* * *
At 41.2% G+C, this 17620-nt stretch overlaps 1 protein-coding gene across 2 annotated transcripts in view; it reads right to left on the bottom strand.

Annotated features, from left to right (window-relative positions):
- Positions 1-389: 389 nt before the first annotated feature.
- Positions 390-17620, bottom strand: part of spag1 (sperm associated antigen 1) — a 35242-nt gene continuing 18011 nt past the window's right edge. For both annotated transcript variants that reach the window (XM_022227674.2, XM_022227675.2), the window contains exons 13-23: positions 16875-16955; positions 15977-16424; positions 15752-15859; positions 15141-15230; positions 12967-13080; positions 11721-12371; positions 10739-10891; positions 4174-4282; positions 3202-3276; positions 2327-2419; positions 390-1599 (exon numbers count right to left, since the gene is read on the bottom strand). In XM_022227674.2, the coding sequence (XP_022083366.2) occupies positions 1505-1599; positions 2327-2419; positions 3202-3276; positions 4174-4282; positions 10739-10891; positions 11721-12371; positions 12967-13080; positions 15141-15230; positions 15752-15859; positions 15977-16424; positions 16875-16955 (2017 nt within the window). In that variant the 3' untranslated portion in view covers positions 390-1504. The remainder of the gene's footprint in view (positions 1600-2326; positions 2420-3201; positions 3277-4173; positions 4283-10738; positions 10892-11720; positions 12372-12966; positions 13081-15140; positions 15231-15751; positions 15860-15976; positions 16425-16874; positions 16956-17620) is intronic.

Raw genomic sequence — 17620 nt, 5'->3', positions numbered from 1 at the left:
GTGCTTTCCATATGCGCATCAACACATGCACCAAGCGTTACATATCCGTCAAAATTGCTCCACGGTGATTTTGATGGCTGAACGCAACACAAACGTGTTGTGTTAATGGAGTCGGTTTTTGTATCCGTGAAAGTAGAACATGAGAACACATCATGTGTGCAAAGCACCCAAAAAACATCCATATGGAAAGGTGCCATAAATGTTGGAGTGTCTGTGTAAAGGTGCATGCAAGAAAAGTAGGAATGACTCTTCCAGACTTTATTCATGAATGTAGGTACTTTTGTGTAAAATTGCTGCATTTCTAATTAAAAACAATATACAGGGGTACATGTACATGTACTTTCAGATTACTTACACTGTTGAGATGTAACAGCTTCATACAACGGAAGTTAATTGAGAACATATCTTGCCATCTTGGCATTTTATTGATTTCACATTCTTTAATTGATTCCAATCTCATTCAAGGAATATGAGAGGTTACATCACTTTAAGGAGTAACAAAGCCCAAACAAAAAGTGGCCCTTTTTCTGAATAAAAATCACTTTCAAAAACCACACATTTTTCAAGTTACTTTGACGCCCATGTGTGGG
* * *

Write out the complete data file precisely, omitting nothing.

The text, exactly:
At 41.2% G+C, this 17620-nt stretch overlaps 1 protein-coding gene across 2 annotated transcripts in view; it reads right to left on the bottom strand.

Annotated features, from left to right (window-relative positions):
- Positions 1-389: 389 nt before the first annotated feature.
- Positions 390-17620, bottom strand: part of spag1 (sperm associated antigen 1) — a 35242-nt gene continuing 18011 nt past the window's right edge. For both annotated transcript variants that reach the window (XM_022227674.2, XM_022227675.2), the window contains exons 13-23: positions 16875-16955; positions 15977-16424; positions 15752-15859; positions 15141-15230; positions 12967-13080; positions 11721-12371; positions 10739-10891; positions 4174-4282; positions 3202-3276; positions 2327-2419; positions 390-1599 (exon numbers count right to left, since the gene is read on the bottom strand). In XM_022227674.2, the coding sequence (XP_022083366.2) occupies positions 1505-1599; positions 2327-2419; positions 3202-3276; positions 4174-4282; positions 10739-10891; positions 11721-12371; positions 12967-13080; positions 15141-15230; positions 15752-15859; positions 15977-16424; positions 16875-16955 (2017 nt within the window). In that variant the 3' untranslated portion in view covers positions 390-1504. The remainder of the gene's footprint in view (positions 1600-2326; positions 2420-3201; positions 3277-4173; positions 4283-10738; positions 10892-11720; positions 12372-12966; positions 13081-15140; positions 15231-15751; positions 15860-15976; positions 16425-16874; positions 16956-17620) is intronic.

Raw genomic sequence — 17620 nt, 5'->3', positions numbered from 1 at the left:
GTGCTTTCCATATGCGCATCAACACATGCACCAAGCGTTACATATCCGTCAAAATTGCTCCACGGTGATTTTGATGGCTGAACGCAACACAAACGTGTTGTGTTAATGGAGTCGGTTTTTGTATCCGTGAAAGTAGAACATGAGAACACATCATGTGTGCAAAGCACCCAAAAAACATCCATATGGAAAGGTGCCATAAATGTTGGAGTGTCTGTGTAAAGGTGCATGCAAGAAAAGTAGGAATGACTCTTCCAGACTTTATTCATGAATGTAGGTACTTTTGTGTAAAATTGCTGCATTTCTAATTAAAAACAATATACAGGGGTACATGTACATGTACTTTCAGATTACTTACACTGTTGAGATGTAACAGCTTCATACAACGGAAGTTAATTGAGAACATATCTTGCCATCTTGGCATTTTATTGATTTCACATTCTTTAATTGATTCCAATCTCATTCAAGGAATATGAGAGGTTACATCACTTTAAGGAGTAACAAAGCCCAAACAAAAAGTGGCCCTTTTTCTGAATAAAAATCACTTTCAAAAACCACACATTTTTCAAGTTACTTTGACGCCCATGTGTGGG